Reply 4: Every man relies upon other men. Science, art, and history are communal realities which would hardly be possible or be much reduced if a man could depend only on his own firsthand experience, much less his ability to prove everything he attains through them. God so chose to perfect man by reliance not only on God and the self, but on others. These indeed require trust, but the character of this faith should be understood as analogical Faith in Christ, due to its certitude and source (nature judgment vs. grace/participation in the Spirit)
Reply 5: Every judgment indeed depends on first principles, but it is the nature of a first principle to be innate, even if one is not at first aware that one is employing them. But one could not even judge one’s own judgments or arrive at such principles unless they were already present. This is because one would still need to have means of understanding them in the the first place. It is precisely this understanding which must be innate. For one would need those very first principles in order to lay hold of and judge such principles (if not already there), and this would truly be an infinite regress. To be made in the image of God, I Am, is to be able to grasp not only something of good and evil, but also of that which is and is not.
Reply 6: This is indeed a matter for belief (or for the skeptical, what amounts to necessary risk). In this manner God has graciously bound us together.
Reply 7: This argument would be correct if the only things known were matters of faith. But such is both ridiculous (because there are things known which are not matters of faith) and impossible (because faith itself presupposes knowledge as has been said).
Reply 8: Natural may refer to species (or essence), in which case man cannot exist without such. Or natural may mean fitting, perfecting, or proper, in which case it is not impossible for one to be without such a thing to some extent. But the argument is indeed correct, in that there is no mature man that believes nothing. Further, as objections 5 and 6 show, to lead a human life we must believe many things, and indeed the most necessary things for a human life are known by faith or by some analogy thereof. But this does not show that every act of knowledge depends upon faith. This only shows the necessity of trust and reliance. But as has been shown, reliance is not faith when the things relied upon is seen. Further, it is not supernatural faith when it could be known although it is not in known in a particular instance instance. But that we rely on truths we do know, that we trust truths known by others, and that we trust and believe other people, truly reveals a relational and Trinitarian structure of human life.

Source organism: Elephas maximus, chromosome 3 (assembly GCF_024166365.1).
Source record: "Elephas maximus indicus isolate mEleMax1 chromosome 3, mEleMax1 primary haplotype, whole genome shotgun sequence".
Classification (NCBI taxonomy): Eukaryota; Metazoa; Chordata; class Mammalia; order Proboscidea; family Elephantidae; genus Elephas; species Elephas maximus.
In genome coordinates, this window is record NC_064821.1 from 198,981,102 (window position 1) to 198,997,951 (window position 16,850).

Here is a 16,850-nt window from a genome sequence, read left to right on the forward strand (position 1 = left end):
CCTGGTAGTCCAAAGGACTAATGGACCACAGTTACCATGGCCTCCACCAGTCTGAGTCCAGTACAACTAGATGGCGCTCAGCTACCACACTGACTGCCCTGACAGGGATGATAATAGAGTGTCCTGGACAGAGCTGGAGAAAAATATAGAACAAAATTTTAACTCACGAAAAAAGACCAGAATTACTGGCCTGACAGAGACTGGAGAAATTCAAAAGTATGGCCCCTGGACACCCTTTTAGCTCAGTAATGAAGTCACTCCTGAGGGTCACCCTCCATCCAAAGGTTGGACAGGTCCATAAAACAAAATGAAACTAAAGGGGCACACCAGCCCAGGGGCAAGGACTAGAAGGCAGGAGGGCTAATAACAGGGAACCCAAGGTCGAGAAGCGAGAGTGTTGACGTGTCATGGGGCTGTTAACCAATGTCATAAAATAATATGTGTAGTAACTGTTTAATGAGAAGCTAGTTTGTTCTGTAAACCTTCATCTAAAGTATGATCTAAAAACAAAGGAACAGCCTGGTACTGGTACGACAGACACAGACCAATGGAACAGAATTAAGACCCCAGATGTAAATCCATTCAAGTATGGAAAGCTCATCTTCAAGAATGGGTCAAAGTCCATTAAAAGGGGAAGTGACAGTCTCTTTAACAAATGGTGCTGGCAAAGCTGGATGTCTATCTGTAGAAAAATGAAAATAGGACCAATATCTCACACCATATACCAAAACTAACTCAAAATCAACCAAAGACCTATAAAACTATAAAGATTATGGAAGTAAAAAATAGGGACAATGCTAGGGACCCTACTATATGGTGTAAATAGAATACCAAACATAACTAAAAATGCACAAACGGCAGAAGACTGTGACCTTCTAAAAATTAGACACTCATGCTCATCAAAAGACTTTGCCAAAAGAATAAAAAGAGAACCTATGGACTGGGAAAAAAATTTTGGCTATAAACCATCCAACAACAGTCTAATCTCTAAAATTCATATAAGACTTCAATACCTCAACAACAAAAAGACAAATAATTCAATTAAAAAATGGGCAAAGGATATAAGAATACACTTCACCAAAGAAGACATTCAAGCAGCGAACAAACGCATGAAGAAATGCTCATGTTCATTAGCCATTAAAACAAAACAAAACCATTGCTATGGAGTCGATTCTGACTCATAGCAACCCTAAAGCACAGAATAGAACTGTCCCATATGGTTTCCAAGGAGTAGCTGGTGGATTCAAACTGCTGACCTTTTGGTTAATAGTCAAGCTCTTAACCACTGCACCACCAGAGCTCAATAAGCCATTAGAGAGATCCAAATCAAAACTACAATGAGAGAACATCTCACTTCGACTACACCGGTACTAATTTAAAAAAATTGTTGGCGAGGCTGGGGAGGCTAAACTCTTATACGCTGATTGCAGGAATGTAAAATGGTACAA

Reply 9: If such is the case then one does not even know if the contrary argument (that all knowledge does require faith) be true. or even know if they believe it to be the case, for even our awareness of belief is unknown to us! Further, the highest science (theology) would not be a science but merely the art of rhetoric, and this art would not be ordered to good or evil, for such would be a matter of opinion, but rather toward desire and utility only (and even such an ordering would be a matter of opinion).
Reply 10: Doubt is of several kinds. Somethings we doubt because we do not know them. Such matters could be matters of faith. But somethings can be doubted only logically or because of spiritual sickness. I can doubt that I exist in a body, but strictly I am not persuaded by such a doubt and so require no faith in such a matter. Finally, some maters cannot be doubted either experientially or experimentally (that A is A), but only expressed by those who fail to attend carefully to them and who nevertheless rely on such first principles.
Reply 11:Logic obtains to being because our mental thoughts concern being in one respect and the world in another. Another kind of world is in know way possible nor is another kind of thinking. The consistency of logic and experience is simply our minds ability to apprehend the world. We are not inconsistent in experiencing that consistency, but we are inconsistent if we ask the further question, why does this world exist or who is the source of all this consistency of mental and real being? But the understanding that there constituency is not itself depend on the understand of why. Knowledge or faith that God is the source of such consistency does not make the consistency is itself more consistent, but explains its source. Further, if faith did cause us to grasp the consistency itself, we would not indeed grasp it, but believe it to be consistent. We would need God to explain logical principles to us or that the world exists, or that mental and real being must be consistent in some respect. John 1:1-3 indeed reveals their radical source as an intelligible Word which is, but philosophers also apprehended the word-structure of being, although they never new that the Word itself would take on flesh.